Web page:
The notorious cold case, which saw Jane, 9, Arnna, 7 and Grant, 4, go missing after a trip to Glenelg beach, South Australia, on Australia Day, 1966, has now been blown wide open in an explosive new investigation sparked by Seven News Investigates.
It has been one of the nation's most captivating mysteries, and there are now hopes it is about to be solved.
Dr Mallett is a criminologist and forensic anthropologist. Initially Dr Mallett was ‘cynical’ about the possibility of breaking new ground on the case.
'I thought we were going to rehash all the old information,' Dr Mallett told the Newcastle Star. 'So much work had already been done.'
During the research stage of the project, two men aged in their 60s were questioned about a rectangular hole they dug for a well known Glenelg businessman Harry Phipps the weekend the children went missing.
At the time of the crime the men were aged 15 and 17. It was only after the publication of the 2013 book The Satin Man: Uncovering the Mystery of the Beaumont Children, in which Mr Phipps was named, they realised their information might be of value.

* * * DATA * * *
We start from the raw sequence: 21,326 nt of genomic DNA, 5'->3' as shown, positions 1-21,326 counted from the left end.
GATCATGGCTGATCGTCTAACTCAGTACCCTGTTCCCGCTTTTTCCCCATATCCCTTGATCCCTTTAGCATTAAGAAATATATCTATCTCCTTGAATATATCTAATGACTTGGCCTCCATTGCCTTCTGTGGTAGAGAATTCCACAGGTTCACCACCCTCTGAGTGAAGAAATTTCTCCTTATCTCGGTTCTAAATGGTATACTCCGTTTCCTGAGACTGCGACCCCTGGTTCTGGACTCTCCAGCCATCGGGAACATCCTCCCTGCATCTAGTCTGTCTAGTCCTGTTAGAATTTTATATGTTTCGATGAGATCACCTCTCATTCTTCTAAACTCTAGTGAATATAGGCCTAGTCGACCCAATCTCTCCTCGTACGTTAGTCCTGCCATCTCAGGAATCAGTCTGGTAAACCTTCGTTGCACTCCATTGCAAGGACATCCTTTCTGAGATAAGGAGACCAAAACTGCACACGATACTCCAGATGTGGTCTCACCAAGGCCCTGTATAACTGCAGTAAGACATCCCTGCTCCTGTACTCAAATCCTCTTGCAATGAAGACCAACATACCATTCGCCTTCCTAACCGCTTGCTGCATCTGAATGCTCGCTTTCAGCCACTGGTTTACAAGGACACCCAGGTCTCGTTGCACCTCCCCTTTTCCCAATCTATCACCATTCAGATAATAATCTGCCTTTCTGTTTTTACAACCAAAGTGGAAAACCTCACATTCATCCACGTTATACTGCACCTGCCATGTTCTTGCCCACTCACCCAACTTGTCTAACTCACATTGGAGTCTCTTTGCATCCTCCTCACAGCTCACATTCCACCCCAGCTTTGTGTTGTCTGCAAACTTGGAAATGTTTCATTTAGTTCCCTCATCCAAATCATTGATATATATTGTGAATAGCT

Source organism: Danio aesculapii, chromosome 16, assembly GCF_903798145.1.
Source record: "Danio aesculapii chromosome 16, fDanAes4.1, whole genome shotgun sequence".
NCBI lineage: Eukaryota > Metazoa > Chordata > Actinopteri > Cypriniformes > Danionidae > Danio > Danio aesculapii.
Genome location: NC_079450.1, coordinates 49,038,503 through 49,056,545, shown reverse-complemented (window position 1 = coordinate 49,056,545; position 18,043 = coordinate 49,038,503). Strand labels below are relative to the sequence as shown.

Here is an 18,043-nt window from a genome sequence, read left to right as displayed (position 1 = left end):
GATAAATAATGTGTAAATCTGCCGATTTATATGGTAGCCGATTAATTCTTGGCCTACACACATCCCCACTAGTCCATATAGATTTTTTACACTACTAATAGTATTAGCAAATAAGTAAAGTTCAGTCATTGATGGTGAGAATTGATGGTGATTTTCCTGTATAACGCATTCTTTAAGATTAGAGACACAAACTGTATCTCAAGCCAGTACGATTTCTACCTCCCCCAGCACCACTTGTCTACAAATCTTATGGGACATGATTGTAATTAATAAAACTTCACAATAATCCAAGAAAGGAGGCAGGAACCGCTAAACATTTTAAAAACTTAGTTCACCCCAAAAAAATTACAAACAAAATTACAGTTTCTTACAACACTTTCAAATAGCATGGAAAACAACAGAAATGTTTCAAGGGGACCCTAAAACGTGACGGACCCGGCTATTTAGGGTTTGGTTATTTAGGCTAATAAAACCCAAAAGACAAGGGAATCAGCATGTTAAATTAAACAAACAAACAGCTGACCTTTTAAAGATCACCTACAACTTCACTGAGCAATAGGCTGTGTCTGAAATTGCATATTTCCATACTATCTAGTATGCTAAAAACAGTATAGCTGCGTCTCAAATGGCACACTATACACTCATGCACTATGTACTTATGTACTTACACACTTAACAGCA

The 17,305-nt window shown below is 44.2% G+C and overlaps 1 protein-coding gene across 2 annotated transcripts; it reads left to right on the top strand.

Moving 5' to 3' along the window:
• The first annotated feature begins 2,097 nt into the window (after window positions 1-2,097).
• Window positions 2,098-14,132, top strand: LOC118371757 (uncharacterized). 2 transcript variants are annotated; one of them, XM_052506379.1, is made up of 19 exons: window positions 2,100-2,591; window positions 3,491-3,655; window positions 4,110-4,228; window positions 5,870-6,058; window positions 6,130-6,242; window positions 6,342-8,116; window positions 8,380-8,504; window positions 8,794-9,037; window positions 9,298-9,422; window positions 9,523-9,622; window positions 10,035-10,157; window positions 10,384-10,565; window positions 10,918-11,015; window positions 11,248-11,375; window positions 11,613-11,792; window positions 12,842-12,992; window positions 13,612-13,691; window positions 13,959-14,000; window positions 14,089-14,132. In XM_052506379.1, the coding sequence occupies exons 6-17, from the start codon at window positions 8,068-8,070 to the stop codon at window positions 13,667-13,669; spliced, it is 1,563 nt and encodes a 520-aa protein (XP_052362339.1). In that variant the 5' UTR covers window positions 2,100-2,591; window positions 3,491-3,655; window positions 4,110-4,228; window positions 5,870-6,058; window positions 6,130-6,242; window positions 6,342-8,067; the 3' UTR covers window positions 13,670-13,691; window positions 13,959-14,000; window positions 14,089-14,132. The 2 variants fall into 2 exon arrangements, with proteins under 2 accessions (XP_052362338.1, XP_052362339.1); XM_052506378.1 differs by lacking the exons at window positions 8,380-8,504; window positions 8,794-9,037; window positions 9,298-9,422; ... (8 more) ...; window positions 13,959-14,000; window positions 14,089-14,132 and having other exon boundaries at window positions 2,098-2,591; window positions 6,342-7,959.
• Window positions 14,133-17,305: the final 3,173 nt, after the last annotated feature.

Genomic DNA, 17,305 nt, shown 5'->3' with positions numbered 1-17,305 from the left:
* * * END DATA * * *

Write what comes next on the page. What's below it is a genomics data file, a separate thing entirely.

Dr Mallett also told The Advertiser that if Phipps were to have murdered the Beaumont children it is highly likely that he would have killed again - casting attention on other child disappearances that occurred in following years.
'I do think that whoever took these kids is unlikely to have stopped,' Dr Mallett said. 'We do know that most people who are sex predators think about it for a long time.
'We know with paedophiles that they start thinking about and fantasising in their youth and think about their crime for years and years.
'So if this is something they have been thinking about for a long time, the likelihood of them acting and then stopping is quite small. I don’t think it was a one off and I would be very surprised if the person stopped.'
The Seven News investigation will air on Wednesday, Jan 31 at 9pm.
This article originally appeared on New Idea.